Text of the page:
Difference Between LLC and PC: Everything You Need to Know
A limited liability company (LLC) combines the tax benefits of a partnership and the limited liability protection of a corporation.3 min read
2. Overview of a Limited Liability Company
3. Overview of a Professional Corporation
Updated October 28, 2020:
The difference between LLC and PC is straightforward. A limited liability company (LLC) combines the tax benefits of a partnership and the limited liability protection of a corporation. A professional corporation (PC) is organized according to the laws of the state where the professional is licensed to practice.
Differences Between an LLC and PC
Anyone is eligible to form a limited liability company, but some businesses, such as insurance and banking businesses, cannot form an LLC. Only professionals with a state license authorizing them to practice can form a professional corporation.
State Rules and Regulations
Rules and regulations for forming an LLC or PC vary by state. For example, in Massachusetts, one-owner companies are not eligible. The District of Columbia and all other states have their own statutes for forming LLCs. PCs and LLCs may not be recognized by other states. In this case, the business entity must file as a foreign (out-of-state) company. Also, some states allow professionals to choose between forming a professional corporation or forming a regular corporation.
LLC and PC owners have personal liability protection from debts incurred by the business and any claim to business assets. This means creditors cannot come after or attach personal assets. The exception is if a creditor proves the company was misrepresenting itself or operating fraudulently.
LLCs and PCs have advantages and disadvantages regarding taxation and personal liability protection. PCs taxation is handled like a C corporation, which is on the company's net profits. If after-tax net profits are distributed, owners are subject to double taxation.
LLCs are not required by most states to pay state taxes, but there are a few that do. Also, some states impose an annual registration, renewal, or franchise fee. Limited liability companies and professional corporations can file as an S corporation to avoid double taxation. An S corporation is created via an IRS tax election.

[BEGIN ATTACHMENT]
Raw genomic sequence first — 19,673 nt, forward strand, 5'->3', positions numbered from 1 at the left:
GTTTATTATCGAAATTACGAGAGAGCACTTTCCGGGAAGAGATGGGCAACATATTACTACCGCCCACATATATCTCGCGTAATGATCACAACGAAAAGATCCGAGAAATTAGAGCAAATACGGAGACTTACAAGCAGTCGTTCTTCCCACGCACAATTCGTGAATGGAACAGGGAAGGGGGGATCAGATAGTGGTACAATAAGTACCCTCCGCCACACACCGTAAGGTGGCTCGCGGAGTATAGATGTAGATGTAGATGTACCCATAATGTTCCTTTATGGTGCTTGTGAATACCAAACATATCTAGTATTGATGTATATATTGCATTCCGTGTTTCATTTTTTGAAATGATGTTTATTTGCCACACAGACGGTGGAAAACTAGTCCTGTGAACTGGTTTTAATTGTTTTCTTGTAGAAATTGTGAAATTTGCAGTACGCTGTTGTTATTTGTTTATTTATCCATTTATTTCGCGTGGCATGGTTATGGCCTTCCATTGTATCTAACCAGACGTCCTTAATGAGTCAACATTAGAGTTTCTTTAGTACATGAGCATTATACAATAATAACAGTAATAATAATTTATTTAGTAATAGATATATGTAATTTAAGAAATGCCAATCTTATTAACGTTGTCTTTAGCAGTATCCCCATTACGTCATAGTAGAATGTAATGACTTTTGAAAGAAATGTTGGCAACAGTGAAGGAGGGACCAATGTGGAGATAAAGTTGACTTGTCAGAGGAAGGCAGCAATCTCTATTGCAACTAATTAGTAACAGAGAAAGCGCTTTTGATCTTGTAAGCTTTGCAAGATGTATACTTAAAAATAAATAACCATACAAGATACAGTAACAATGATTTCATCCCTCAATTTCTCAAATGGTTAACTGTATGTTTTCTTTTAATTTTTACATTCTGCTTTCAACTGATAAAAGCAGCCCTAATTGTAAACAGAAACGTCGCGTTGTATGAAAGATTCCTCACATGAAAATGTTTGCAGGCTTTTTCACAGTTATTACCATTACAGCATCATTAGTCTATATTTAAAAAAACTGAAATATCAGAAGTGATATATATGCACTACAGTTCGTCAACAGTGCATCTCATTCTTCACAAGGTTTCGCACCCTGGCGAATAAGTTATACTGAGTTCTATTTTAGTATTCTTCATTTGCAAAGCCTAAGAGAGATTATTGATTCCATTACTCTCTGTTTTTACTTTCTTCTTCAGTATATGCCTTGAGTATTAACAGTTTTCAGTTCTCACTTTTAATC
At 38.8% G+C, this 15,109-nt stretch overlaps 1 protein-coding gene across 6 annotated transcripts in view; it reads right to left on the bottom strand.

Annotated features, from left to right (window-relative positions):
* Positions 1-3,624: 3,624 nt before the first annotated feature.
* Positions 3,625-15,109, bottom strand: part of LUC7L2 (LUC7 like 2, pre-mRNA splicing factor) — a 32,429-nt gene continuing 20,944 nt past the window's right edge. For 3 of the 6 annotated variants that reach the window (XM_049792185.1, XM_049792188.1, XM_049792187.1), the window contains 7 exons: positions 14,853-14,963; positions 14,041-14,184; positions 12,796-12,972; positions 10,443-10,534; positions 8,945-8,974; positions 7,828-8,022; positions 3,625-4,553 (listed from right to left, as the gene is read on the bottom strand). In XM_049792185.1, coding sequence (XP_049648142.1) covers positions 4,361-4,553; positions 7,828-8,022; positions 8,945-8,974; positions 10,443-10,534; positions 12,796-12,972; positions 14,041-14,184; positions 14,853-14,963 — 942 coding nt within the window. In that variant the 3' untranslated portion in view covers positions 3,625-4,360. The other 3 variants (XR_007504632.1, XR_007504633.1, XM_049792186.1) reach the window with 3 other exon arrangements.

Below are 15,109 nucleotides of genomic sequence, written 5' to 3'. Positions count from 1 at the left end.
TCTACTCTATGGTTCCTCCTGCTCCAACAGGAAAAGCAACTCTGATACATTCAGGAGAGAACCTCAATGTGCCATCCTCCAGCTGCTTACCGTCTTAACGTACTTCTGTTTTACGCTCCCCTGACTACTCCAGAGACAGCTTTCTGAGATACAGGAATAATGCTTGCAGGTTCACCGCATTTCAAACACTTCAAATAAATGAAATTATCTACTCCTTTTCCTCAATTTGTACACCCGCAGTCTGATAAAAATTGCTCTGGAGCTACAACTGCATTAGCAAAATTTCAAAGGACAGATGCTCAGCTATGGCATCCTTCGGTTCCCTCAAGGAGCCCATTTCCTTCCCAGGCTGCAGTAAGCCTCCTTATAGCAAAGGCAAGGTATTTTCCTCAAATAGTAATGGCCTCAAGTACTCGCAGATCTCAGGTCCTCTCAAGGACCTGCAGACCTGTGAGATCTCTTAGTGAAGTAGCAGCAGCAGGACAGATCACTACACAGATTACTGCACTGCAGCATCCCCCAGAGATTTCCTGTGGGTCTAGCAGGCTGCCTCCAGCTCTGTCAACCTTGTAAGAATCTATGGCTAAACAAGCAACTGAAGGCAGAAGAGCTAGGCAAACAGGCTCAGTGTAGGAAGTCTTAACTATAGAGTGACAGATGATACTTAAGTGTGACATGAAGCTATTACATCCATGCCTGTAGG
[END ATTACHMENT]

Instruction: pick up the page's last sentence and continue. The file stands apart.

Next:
Overview of a Limited Liability Company
A limited liability company is similar to the organization of a limited liability partnership (LLP). An LLC can have one member. There are no restrictions on the maximum number of members allowed. For smaller businesses, an LLC is well-suited for owners who want the protection of personal liability without the disadvantages of incorporation.
An LLC is not limited to the type of lawful products or services it may offer. The owners of an LLC do not need to be individually licensed to provide products or services. The LLC itself must be registered and licensed to do business in many jurisdictions.
Overview of a Professional Corporation
A PC is a variation of a corporation, but unlike a traditional corporation, the shareholders must hold a license in the business in which they plan to operate. For example, a husband who does not hold a medical license cannot own shares in his spouse's medical practice. In some states, members of different professions cannot own shares in the same professional corporation.
Organizing a professional corporation is not necessarily the only option. Indeed, it is not as popular as it once was due to tax law changes. Another reason is LLCs and professional limited liability companies (PLLC) both provide limited liability protection, the same as a PC, but are easier to operate.
The professions required to incorporate vary from state to state. Check with the filing office for your state, which is usually the Secretary of State, for information about the requirements for your profession. The following list is a sample of professions that are often required to form a professional corporation:
- Medical doctors.
Forming a PC has its advantages. In many instances, a group of professionals licensed in the same industry forms a group of practitioners. By doing so, it provides liability protection for each member and practitioner of the group. The group has this protection whether they all work in the same facility or in separate locations.
In the event that a professional retires or chooses to leave the group, ownership is easily transferred to the others in the group. In this way, each remaining professional shares in the management responsibilities and profits without any liability for each other's malpractice actions.
PCs are streamlined in the way the corporation is organized. The corporate structure allows each professional more access to control over the corporation's operations.
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